Table of Contents
Imagining Danger: ‘America’s Worst Mom’ on Overreaction
Is America prone to overreaction? Are our schools imagining danger when they treat toaster pastries like a gun or a joke between friends as racial harassment?
In FIRE’s latest video, Lenore Skenazy, founder of the Free-Range Kids movement, argues that too often we exaggerate the potential for danger when pushing “zero tolerance” rules in elementary schools or passing speech codes on college campuses.
Skenazy gained national attention in 2008 after she wrote a column for The New York Sun about her experience letting her nine-year-old son use the New York City subway alone. He survived unscathed, but Skenazy did not—she found herself labeled “America’s worst mom.” Since then, Skenazy has worked to help parents realize that their children are not in constant danger and deserve—and indeed need—some independence.
In an interview recorded at last summer’s FIRE Student Network Conference, Skenazy describes some of the most absurd overreactions at schools across the country. One of the most bizarre incidents involved a second grader who bit his Pop-Tart into an “L” shape and was suspended because his teacher thought it resembled a gun.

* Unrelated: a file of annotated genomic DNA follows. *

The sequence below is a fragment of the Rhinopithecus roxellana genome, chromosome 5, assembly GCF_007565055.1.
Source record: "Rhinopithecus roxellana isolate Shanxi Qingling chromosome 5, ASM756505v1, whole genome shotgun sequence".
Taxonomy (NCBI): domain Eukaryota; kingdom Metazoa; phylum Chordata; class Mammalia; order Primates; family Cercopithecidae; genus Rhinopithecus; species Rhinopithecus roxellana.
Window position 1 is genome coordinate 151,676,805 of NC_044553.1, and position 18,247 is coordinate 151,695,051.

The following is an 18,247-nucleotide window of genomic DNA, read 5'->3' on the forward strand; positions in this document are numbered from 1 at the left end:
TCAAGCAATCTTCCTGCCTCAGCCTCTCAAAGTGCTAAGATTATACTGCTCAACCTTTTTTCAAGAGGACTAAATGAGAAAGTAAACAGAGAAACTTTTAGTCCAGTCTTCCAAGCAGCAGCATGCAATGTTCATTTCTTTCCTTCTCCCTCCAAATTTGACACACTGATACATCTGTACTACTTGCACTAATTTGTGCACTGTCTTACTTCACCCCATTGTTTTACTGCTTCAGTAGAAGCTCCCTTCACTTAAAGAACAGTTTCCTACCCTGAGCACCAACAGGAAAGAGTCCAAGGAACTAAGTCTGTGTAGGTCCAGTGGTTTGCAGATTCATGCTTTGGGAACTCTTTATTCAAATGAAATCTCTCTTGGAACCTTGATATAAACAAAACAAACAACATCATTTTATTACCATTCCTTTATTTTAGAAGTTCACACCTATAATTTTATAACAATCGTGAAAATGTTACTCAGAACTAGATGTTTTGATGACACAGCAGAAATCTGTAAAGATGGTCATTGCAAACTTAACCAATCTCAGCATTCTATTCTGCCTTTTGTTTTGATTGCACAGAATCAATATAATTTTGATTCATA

“When people can’t see the difference between a toaster pastry and a gun, there is something wrong with society,” said Skenazy about the case.
Skenazy explains that FIRE and Free-Range Kids have similar missions: They both fight the idea that young people are always in danger and extreme precautions need to be taken to ensure that they are safe.
“It’s the idea that kids are in such danger that we are hallucinating it everywhere,” said Skenazy.
Skenazy and her Free-Range Kids movement are the subject of an article in next week’s New Yorker. Skenazy’s reality television series, World’s Worst Mom, premiered on the Discovery Life channel last month.
FIRE’s award-winning Newsdesk covers the free speech news you need to stay informed.